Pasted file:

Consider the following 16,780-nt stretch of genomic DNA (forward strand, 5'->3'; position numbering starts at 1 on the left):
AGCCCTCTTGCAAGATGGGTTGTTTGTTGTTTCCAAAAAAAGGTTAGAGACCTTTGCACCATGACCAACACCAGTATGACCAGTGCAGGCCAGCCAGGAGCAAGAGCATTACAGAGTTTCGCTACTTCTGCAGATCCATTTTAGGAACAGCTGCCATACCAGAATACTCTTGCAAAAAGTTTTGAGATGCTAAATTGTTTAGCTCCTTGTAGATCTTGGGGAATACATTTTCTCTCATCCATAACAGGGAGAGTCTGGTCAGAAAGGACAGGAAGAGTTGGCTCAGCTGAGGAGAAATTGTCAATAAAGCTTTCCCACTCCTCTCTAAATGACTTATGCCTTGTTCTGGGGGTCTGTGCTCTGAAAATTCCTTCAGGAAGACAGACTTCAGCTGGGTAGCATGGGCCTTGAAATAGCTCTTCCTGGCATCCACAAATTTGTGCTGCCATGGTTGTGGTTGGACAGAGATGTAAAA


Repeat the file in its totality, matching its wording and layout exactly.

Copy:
Consider the following 16,780-nt stretch of genomic DNA (forward strand, 5'->3'; position numbering starts at 1 on the left):
AGCCCTCTTGCAAGATGGGTTGTTTGTTGTTTCCAAAAAAAGGTTAGAGACCTTTGCACCATGACCAACACCAGTATGACCAGTGCAGGCCAGCCAGGAGCAAGAGCATTACAGAGTTTCGCTACTTCTGCAGATCCATTTTAGGAACAGCTGCCATACCAGAATACTCTTGCAAAAAGTTTTGAGATGCTAAATTGTTTAGCTCCTTGTAGATCTTGGGGAATACATTTTCTCTCATCCATAACAGGGAGAGTCTGGTCAGAAAGGACAGGAAGAGTTGGCTCAGCTGAGGAGAAATTGTCAATAAAGCTTTCCCACTCCTCTCTAAATGACTTATGCCTTGTTCTGGGGGTCTGTGCTCTGAAAATTCCTTCAGGAAGACAGACTTCAGCTGGGTAGCATGGGCCTTGAAATAGCTCTTCCTGGCATCCACAAATTTGTGCTGCCATGGTTGTGGTTGGACAGAGATGTAAAA